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  • It has a somewhat brassy colour, and occurs massive or as hexagonal plates; it is attracted by a magnet and is sometimes itself magnetic. The mineral is abundant in Canada, where the presence of about 5% of nickel makes it a valuable ore of this metal.
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  • You want to find a needle in a haystack, get a magnet.
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  • Striding back to the kitchen, he deliberately removed the caduceus magnet and centered the picture on the refrigerator door – eye level.
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  • The length of exposure to a magnet for healing certain ailments was also determined.
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  • In a discussion with Mitchy recently she accused Michael of being an angst magnet whos ONLY plots revolve around angst magnet whos ONLY plots revolve around angst.
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  • The Eroica is a true audiophile moving coil cartridge which features an advanced pole shoe design using a powerful rare earth Neodymium magnet.
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  • The Festival's famed Sausage Trail became a magnet for lovers of the British banger.
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  • The chamber is a very powerful magnet, so before entering the room you should remove any metal belongings.
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  • Moving coil, moving magnet The most common types of phono cartridges.
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  • Often the magnet is a superconducting solenoid coil which requires cooling to the temperature of liquid helium.
    0
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  • Just inside the bore of the permanent magnet is a resistive magnet, made from copper conductor in a saddle configuration.
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  • The Scan For your scan you will be positioned on a comfortable couch, which is moved into the magnet.
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  • A strong magnet held on one side of the hand can easily deflect a compass needle on the other side of the same hand.
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  • The magnetic field attracts the thin diaphragm which bends toward the magnet.
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  • As steel cans are attracted to a magnet they can easily be recovered in large volumes from domestic waste using large electromagnets.
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  • Niketown, at Oxford Circus, is a magnet for sports fanatics.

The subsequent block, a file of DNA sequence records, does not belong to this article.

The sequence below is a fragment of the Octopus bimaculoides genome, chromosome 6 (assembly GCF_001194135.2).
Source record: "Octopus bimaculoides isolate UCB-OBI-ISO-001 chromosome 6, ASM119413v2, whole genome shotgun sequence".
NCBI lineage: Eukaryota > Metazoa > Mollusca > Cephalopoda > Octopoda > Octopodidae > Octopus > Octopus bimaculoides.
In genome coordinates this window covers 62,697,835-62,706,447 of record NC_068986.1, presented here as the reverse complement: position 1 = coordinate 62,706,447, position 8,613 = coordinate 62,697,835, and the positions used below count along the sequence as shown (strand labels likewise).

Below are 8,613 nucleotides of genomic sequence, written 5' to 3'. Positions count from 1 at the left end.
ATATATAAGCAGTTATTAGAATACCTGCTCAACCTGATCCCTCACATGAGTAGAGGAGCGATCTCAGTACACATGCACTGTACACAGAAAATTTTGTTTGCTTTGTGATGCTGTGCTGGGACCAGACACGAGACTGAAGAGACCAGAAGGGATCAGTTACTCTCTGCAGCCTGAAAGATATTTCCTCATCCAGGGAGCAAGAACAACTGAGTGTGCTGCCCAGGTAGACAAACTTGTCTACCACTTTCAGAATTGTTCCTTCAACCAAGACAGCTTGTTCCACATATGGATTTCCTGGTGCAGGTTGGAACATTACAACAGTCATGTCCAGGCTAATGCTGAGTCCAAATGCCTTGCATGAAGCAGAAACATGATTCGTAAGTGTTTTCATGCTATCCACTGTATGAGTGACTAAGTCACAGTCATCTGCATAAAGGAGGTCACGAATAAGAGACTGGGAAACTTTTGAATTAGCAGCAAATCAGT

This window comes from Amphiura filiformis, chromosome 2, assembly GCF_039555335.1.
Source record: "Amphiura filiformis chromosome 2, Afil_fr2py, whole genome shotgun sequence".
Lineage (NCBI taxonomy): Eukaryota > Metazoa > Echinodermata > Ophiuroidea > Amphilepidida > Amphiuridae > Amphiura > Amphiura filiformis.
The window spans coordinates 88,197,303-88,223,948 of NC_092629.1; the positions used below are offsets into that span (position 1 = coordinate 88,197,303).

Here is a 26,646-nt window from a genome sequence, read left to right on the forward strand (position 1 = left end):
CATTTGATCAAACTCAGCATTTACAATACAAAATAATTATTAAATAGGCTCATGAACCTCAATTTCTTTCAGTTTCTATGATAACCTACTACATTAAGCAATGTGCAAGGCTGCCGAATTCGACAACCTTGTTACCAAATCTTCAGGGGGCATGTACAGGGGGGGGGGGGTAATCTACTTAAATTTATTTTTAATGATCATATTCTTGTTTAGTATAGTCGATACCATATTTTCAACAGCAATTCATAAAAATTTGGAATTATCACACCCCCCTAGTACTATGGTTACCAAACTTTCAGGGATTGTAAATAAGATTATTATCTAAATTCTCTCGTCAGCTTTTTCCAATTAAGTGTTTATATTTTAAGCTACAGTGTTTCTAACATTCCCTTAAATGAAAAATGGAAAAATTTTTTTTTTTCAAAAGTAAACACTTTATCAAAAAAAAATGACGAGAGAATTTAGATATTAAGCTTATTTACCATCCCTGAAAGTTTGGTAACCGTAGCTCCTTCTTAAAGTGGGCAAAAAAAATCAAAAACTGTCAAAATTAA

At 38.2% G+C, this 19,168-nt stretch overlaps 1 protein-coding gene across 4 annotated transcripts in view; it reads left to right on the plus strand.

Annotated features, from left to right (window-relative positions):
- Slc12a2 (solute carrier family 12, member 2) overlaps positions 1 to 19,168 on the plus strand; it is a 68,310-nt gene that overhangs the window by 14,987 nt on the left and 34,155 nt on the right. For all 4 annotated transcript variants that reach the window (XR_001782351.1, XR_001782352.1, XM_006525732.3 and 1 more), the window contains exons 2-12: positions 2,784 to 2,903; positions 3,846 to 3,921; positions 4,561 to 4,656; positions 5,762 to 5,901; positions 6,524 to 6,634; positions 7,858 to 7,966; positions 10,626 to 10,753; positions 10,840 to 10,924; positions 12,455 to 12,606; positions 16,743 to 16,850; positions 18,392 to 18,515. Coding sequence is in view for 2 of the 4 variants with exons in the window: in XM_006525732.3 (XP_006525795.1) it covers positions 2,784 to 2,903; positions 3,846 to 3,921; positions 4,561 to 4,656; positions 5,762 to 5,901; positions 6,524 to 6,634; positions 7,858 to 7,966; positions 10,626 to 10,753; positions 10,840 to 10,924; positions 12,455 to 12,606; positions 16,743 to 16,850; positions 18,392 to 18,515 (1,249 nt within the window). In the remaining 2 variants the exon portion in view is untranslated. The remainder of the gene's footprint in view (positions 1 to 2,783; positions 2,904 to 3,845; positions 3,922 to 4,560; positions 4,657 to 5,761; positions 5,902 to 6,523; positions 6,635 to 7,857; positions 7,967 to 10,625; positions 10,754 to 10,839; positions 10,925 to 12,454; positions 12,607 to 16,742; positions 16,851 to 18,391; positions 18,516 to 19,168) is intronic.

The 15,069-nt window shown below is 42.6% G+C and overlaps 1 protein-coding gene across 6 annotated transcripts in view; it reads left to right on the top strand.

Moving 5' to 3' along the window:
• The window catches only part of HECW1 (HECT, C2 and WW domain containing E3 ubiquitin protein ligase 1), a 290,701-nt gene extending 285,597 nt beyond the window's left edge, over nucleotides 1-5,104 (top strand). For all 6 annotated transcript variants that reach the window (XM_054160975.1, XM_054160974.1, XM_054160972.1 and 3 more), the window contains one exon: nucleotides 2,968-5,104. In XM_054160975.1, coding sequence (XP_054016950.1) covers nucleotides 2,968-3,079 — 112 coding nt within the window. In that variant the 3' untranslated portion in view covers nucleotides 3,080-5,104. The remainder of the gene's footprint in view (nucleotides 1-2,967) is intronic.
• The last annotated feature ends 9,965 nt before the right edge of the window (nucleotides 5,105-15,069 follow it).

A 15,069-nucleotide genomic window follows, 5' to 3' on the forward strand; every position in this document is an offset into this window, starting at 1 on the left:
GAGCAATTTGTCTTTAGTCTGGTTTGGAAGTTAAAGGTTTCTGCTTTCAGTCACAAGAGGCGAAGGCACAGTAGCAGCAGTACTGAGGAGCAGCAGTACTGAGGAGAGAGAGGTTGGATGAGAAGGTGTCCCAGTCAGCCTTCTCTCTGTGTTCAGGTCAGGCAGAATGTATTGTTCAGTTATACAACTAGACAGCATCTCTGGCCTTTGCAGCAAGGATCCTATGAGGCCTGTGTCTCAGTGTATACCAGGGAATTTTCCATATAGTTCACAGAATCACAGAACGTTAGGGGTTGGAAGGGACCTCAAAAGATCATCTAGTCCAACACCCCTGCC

0
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  • Like iron filings around a magnet, they flew to Daniel.
    0
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  • The PK Ring is a 100% Neo Magnet, with a strong magnetic flux around all external faces.
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  • You will be given the opportunity to design your own unique key fob, fridge magnet, badge or drinks coaster.
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  • Once you have the horseshoe you may obtain iron coins from beneath the grating - for the shoe is in reality a horseshoe magnet.
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  • We pass close by to the working area with a large magnet on a crane jib loading scrap metal into the unit.
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  • But, the material used in the case makes it attract lint and dust like a magnet.
    0
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  • Magnetically shielded All moving coil loudspeakers use some kind of magnet system to produce the movement within the voice-coil.
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  • The selected CD4 cells are washed on a magnet tray and then lysed to release intracellular ATP.
    0
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  • This is a large rotating magnet that hangs above the cans and tins.
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  • Use a slow geared motor to drive it, and attach a strong magnet to the end of the line.
    0
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  • To produce a stable uniform high magnetic field usually requires a superconducting magnet.
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  • The hand-held magnet is placed over the neurostimulator to turn the neurostimulator off or on.
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  • Graham was become dear as her life; he drew her like a powerful magnet.
    0
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  • The Pro PK Kit contains the thinnest and most powerful magnet available-the Micro 5 PK magnet available-the Micro 5 PK magnet.
    0
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  • At the bottom of the lag bolt is a powerful neodymium magnet.
    0
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  • Plus the little fridge magnet thing is way cool.
    0
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  • Plus a water wand containing a 2,300 gauss magnet.
    0
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  • Hence the value of a semiconductor that starts out as a magnet and remains magnetic well above room temperature.
    0
    0
  • A magnet can exert a force on some metals and this force is called magnetism.
    0
    0
  • The Eroica is a true audiophile moving coil cartridge which features an advanced pole shoe design using a powerful rare earth neodymium magnet.
    0
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  • This covers areas from accelerator physics through engineering design, ion optics, radio-frequency engineering, magnet design and a host more.